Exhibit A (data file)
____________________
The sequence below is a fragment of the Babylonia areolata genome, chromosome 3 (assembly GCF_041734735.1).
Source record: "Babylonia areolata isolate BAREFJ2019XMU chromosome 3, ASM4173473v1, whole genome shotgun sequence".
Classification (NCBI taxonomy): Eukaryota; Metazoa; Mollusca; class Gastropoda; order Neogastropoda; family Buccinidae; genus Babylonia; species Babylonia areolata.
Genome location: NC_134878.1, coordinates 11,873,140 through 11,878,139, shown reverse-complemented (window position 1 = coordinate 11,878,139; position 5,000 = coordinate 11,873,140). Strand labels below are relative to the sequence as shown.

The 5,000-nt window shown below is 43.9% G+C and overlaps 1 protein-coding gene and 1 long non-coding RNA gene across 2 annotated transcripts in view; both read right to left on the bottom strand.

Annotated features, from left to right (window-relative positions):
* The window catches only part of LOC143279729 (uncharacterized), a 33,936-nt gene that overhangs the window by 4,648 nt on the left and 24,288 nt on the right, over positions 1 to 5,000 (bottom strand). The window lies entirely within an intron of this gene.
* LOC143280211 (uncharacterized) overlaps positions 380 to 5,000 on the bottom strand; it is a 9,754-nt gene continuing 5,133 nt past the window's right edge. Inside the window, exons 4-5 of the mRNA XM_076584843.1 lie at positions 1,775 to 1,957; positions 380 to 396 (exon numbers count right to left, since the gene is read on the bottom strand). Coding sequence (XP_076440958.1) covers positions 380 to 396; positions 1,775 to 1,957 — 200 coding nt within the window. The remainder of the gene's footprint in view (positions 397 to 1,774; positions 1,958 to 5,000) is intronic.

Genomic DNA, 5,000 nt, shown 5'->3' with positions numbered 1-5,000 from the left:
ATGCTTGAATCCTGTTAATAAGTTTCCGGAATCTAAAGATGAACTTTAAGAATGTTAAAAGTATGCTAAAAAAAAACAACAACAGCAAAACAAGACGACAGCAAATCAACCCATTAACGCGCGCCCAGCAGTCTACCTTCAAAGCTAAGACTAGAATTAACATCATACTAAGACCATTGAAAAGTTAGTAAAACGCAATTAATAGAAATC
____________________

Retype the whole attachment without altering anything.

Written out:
The sequence below is a fragment of the Babylonia areolata genome, chromosome 3 (assembly GCF_041734735.1).
Source record: "Babylonia areolata isolate BAREFJ2019XMU chromosome 3, ASM4173473v1, whole genome shotgun sequence".
Classification (NCBI taxonomy): Eukaryota; Metazoa; Mollusca; class Gastropoda; order Neogastropoda; family Buccinidae; genus Babylonia; species Babylonia areolata.
Genome location: NC_134878.1, coordinates 11,873,140 through 11,878,139, shown reverse-complemented (window position 1 = coordinate 11,878,139; position 5,000 = coordinate 11,873,140). Strand labels below are relative to the sequence as shown.

The 5,000-nt window shown below is 43.9% G+C and overlaps 1 protein-coding gene and 1 long non-coding RNA gene across 2 annotated transcripts in view; both read right to left on the bottom strand.

Annotated features, from left to right (window-relative positions):
* The window catches only part of LOC143279729 (uncharacterized), a 33,936-nt gene that overhangs the window by 4,648 nt on the left and 24,288 nt on the right, over positions 1 to 5,000 (bottom strand). The window lies entirely within an intron of this gene.
* LOC143280211 (uncharacterized) overlaps positions 380 to 5,000 on the bottom strand; it is a 9,754-nt gene continuing 5,133 nt past the window's right edge. Inside the window, exons 4-5 of the mRNA XM_076584843.1 lie at positions 1,775 to 1,957; positions 380 to 396 (exon numbers count right to left, since the gene is read on the bottom strand). Coding sequence (XP_076440958.1) covers positions 380 to 396; positions 1,775 to 1,957 — 200 coding nt within the window. The remainder of the gene's footprint in view (positions 397 to 1,774; positions 1,958 to 5,000) is intronic.

Genomic DNA, 5,000 nt, shown 5'->3' with positions numbered 1-5,000 from the left:
ATGCTTGAATCCTGTTAATAAGTTTCCGGAATCTAAAGATGAACTTTAAGAATGTTAAAAGTATGCTAAAAAAAAACAACAACAGCAAAACAAGACGACAGCAAATCAACCCATTAACGCGCGCCCAGCAGTCTACCTTCAAAGCTAAGACTAGAATTAACATCATACTAAGACCATTGAAAAGTTAGTAAAACGCAATTAATAGAAATC